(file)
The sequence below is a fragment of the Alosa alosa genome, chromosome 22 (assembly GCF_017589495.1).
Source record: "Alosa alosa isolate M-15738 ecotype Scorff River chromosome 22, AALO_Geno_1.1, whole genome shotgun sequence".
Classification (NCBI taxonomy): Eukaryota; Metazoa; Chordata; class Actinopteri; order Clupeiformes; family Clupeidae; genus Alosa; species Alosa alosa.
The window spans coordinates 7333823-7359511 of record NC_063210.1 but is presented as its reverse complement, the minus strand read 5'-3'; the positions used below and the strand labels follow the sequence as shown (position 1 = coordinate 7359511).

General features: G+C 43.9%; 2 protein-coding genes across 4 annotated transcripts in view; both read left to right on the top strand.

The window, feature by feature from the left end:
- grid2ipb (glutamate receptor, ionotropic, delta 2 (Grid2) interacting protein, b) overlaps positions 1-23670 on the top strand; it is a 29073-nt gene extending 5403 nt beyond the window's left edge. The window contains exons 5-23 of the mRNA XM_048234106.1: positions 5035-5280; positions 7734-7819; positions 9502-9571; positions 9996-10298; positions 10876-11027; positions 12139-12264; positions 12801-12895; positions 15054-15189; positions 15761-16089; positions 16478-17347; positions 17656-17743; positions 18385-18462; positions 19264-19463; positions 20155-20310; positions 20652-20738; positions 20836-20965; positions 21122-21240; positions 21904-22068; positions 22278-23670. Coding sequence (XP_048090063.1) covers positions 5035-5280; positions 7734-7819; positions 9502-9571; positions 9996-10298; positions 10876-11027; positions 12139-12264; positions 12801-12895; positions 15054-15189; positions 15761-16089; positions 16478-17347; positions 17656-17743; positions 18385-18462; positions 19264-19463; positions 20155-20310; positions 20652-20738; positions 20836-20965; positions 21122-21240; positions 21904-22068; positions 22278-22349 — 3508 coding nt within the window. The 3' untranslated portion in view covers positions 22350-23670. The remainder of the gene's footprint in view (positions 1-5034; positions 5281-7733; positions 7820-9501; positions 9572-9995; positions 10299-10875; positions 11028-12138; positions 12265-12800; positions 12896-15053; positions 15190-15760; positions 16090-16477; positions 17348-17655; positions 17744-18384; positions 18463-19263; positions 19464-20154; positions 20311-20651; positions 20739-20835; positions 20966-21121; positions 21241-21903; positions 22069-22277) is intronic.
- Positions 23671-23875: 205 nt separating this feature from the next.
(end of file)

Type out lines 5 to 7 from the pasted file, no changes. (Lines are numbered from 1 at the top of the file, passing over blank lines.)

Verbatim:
General features: G+C 43.9%; 2 protein-coding genes across 4 annotated transcripts in view; both read left to right on the top strand.

The window, feature by feature from the left end:
- grid2ipb (glutamate receptor, ionotropic, delta 2 (Grid2) interacting protein, b) overlaps positions 1-23670 on the top strand; it is a 29073-nt gene extending 5403 nt beyond the window's left edge. The window contains exons 5-23 of the mRNA XM_048234106.1: positions 5035-5280; positions 7734-7819; positions 9502-9571; positions 9996-10298; positions 10876-11027; positions 12139-12264; positions 12801-12895; positions 15054-15189; positions 15761-16089; positions 16478-17347; positions 17656-17743; positions 18385-18462; positions 19264-19463; positions 20155-20310; positions 20652-20738; positions 20836-20965; positions 21122-21240; positions 21904-22068; positions 22278-23670. Coding sequence (XP_048090063.1) covers positions 5035-5280; positions 7734-7819; positions 9502-9571; positions 9996-10298; positions 10876-11027; positions 12139-12264; positions 12801-12895; positions 15054-15189; positions 15761-16089; positions 16478-17347; positions 17656-17743; positions 18385-18462; positions 19264-19463; positions 20155-20310; positions 20652-20738; positions 20836-20965; positions 21122-21240; positions 21904-22068; positions 22278-22349 — 3508 coding nt within the window. The 3' untranslated portion in view covers positions 22350-23670. The remainder of the gene's footprint in view (positions 1-5034; positions 5281-7733; positions 7820-9501; positions 9572-9995; positions 10299-10875; positions 11028-12138; positions 12265-12800; positions 12896-15053; positions 15190-15760; positions 16090-16477; positions 17348-17655; positions 17744-18384; positions 18463-19263; positions 19464-20154; positions 20311-20651; positions 20739-20835; positions 20966-21121; positions 21241-21903; positions 22069-22277) is intronic.